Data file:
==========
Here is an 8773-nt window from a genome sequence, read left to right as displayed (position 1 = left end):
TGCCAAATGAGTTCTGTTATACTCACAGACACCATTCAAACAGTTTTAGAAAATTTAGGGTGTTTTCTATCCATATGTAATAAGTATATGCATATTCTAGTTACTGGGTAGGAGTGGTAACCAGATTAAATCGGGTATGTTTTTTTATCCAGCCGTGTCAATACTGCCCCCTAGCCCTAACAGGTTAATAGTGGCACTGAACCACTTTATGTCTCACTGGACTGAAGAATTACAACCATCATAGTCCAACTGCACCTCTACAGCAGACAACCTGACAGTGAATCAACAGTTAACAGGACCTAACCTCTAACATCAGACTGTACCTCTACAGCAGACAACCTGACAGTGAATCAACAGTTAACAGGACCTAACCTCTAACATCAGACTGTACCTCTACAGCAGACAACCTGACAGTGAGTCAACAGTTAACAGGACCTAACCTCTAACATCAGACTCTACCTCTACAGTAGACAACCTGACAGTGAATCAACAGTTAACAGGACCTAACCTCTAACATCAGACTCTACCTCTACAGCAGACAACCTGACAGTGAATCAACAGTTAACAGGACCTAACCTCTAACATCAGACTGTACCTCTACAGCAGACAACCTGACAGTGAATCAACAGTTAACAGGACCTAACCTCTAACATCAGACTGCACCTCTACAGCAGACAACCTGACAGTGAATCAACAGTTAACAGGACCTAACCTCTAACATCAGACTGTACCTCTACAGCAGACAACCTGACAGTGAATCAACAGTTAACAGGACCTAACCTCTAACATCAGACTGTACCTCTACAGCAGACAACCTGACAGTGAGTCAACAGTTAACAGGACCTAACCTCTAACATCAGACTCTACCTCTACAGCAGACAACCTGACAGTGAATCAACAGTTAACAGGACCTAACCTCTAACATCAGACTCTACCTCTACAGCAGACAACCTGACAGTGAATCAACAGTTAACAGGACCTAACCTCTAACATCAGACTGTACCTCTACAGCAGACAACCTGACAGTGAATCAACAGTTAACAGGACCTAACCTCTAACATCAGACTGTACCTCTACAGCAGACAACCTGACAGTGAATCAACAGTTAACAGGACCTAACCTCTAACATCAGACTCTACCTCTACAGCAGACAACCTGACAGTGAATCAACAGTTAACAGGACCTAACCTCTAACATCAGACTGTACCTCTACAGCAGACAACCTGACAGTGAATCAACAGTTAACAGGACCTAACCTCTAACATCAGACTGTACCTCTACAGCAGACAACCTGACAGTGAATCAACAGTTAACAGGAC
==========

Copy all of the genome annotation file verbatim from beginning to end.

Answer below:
Here is an 8773-nt window from a genome sequence, read left to right as displayed (position 1 = left end):
TGCCAAATGAGTTCTGTTATACTCACAGACACCATTCAAACAGTTTTAGAAAATTTAGGGTGTTTTCTATCCATATGTAATAAGTATATGCATATTCTAGTTACTGGGTAGGAGTGGTAACCAGATTAAATCGGGTATGTTTTTTTATCCAGCCGTGTCAATACTGCCCCCTAGCCCTAACAGGTTAATAGTGGCACTGAACCACTTTATGTCTCACTGGACTGAAGAATTACAACCATCATAGTCCAACTGCACCTCTACAGCAGACAACCTGACAGTGAATCAACAGTTAACAGGACCTAACCTCTAACATCAGACTGTACCTCTACAGCAGACAACCTGACAGTGAATCAACAGTTAACAGGACCTAACCTCTAACATCAGACTGTACCTCTACAGCAGACAACCTGACAGTGAGTCAACAGTTAACAGGACCTAACCTCTAACATCAGACTCTACCTCTACAGTAGACAACCTGACAGTGAATCAACAGTTAACAGGACCTAACCTCTAACATCAGACTCTACCTCTACAGCAGACAACCTGACAGTGAATCAACAGTTAACAGGACCTAACCTCTAACATCAGACTGTACCTCTACAGCAGACAACCTGACAGTGAATCAACAGTTAACAGGACCTAACCTCTAACATCAGACTGCACCTCTACAGCAGACAACCTGACAGTGAATCAACAGTTAACAGGACCTAACCTCTAACATCAGACTGTACCTCTACAGCAGACAACCTGACAGTGAATCAACAGTTAACAGGACCTAACCTCTAACATCAGACTGTACCTCTACAGCAGACAACCTGACAGTGAGTCAACAGTTAACAGGACCTAACCTCTAACATCAGACTCTACCTCTACAGCAGACAACCTGACAGTGAATCAACAGTTAACAGGACCTAACCTCTAACATCAGACTCTACCTCTACAGCAGACAACCTGACAGTGAATCAACAGTTAACAGGACCTAACCTCTAACATCAGACTGTACCTCTACAGCAGACAACCTGACAGTGAATCAACAGTTAACAGGACCTAACCTCTAACATCAGACTGTACCTCTACAGCAGACAACCTGACAGTGAATCAACAGTTAACAGGACCTAACCTCTAACATCAGACTCTACCTCTACAGCAGACAACCTGACAGTGAATCAACAGTTAACAGGACCTAACCTCTAACATCAGACTGTACCTCTACAGCAGACAACCTGACAGTGAATCAACAGTTAACAGGACCTAACCTCTAACATCAGACTGTACCTCTACAGCAGACAACCTGACAGTGAATCAACAGTTAACAGGAC